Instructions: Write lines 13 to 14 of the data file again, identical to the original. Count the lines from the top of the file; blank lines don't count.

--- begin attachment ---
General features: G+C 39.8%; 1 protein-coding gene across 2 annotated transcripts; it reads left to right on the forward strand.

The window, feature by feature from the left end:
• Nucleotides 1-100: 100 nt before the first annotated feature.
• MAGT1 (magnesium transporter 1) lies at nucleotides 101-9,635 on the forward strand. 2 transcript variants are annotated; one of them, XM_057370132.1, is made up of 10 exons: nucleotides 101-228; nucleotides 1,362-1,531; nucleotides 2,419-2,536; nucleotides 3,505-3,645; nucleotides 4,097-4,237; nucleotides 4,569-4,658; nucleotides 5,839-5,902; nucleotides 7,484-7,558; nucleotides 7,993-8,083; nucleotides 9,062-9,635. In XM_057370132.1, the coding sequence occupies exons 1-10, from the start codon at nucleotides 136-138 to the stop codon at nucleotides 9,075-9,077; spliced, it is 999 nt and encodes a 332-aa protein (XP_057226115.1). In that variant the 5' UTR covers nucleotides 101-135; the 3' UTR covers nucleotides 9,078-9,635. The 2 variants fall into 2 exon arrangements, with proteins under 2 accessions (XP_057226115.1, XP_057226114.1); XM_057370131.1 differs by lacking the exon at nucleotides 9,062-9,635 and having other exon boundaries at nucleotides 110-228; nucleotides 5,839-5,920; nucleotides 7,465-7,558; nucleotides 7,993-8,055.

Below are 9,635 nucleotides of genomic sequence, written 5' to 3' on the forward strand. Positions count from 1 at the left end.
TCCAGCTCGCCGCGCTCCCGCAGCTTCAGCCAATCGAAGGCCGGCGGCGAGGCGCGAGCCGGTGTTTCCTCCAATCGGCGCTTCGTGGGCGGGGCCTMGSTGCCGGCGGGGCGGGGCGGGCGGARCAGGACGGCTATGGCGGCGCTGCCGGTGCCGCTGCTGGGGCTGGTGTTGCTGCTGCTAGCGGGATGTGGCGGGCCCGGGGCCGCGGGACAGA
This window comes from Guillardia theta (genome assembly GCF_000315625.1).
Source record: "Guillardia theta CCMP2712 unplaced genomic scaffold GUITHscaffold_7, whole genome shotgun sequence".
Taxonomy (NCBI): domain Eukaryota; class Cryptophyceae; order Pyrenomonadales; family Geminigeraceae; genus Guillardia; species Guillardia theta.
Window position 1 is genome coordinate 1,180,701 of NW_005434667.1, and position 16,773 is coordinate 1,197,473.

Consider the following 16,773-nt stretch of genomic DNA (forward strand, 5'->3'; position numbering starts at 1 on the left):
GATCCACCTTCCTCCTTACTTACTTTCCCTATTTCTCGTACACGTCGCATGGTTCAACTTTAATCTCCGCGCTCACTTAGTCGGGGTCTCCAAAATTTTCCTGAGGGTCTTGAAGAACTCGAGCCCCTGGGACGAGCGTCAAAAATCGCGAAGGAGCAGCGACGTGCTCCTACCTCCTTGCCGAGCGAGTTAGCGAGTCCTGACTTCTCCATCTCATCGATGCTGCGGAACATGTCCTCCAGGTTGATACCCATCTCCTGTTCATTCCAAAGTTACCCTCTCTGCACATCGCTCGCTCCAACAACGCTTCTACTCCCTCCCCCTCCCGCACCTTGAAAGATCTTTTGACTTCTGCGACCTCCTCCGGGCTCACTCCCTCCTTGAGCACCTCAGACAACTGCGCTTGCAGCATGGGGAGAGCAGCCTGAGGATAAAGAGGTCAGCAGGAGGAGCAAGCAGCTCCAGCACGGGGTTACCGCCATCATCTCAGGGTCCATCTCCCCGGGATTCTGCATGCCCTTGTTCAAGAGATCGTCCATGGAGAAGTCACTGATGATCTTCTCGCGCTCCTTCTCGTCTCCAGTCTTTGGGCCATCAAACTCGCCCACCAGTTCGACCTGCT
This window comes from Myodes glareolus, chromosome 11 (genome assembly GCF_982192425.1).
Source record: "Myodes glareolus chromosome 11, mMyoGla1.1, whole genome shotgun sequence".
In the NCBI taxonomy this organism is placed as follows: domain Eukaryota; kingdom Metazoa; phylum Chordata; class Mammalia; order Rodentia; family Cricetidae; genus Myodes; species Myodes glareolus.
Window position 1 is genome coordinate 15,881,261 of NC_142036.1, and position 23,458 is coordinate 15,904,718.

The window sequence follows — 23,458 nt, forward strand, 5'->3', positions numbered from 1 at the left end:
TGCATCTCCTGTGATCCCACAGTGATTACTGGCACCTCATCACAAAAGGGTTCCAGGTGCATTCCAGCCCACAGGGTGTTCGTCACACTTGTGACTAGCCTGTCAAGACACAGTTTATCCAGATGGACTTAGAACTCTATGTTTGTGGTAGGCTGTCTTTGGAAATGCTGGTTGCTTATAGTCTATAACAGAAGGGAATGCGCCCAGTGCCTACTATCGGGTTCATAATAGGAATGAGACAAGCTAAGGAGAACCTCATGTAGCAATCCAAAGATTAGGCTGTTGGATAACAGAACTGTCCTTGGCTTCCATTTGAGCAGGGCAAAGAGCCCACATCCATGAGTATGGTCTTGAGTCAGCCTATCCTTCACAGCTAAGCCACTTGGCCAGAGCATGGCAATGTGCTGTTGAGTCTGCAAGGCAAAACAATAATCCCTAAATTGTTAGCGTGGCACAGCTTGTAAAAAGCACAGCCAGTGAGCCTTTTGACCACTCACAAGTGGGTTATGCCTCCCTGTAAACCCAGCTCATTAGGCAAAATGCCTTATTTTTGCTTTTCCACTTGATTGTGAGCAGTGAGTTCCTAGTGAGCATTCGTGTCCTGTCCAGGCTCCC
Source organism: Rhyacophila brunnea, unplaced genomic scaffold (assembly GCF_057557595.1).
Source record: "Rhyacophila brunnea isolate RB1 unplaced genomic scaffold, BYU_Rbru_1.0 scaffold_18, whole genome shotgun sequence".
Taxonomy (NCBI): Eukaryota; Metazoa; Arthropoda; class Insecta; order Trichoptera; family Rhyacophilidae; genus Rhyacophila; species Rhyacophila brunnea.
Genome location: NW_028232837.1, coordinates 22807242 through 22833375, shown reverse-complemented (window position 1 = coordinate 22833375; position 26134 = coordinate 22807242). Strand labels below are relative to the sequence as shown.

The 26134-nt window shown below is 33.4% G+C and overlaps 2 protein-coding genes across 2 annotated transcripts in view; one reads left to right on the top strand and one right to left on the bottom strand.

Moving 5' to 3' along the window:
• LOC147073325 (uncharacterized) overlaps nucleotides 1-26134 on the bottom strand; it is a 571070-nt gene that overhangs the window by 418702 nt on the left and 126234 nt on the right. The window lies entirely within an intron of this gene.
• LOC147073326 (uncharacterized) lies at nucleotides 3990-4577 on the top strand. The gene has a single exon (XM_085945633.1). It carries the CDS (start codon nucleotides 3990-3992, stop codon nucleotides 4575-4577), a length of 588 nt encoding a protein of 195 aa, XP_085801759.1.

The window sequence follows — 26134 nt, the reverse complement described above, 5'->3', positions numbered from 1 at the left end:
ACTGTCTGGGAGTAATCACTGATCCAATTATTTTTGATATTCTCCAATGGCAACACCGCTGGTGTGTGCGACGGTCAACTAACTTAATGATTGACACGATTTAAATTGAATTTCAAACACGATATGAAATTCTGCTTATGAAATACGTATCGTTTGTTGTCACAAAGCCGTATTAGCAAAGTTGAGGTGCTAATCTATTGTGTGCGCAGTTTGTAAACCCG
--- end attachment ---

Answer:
This window comes from Myodes glareolus, chromosome 11 (genome assembly GCF_982192425.1).
Source record: "Myodes glareolus chromosome 11, mMyoGla1.1, whole genome shotgun sequence".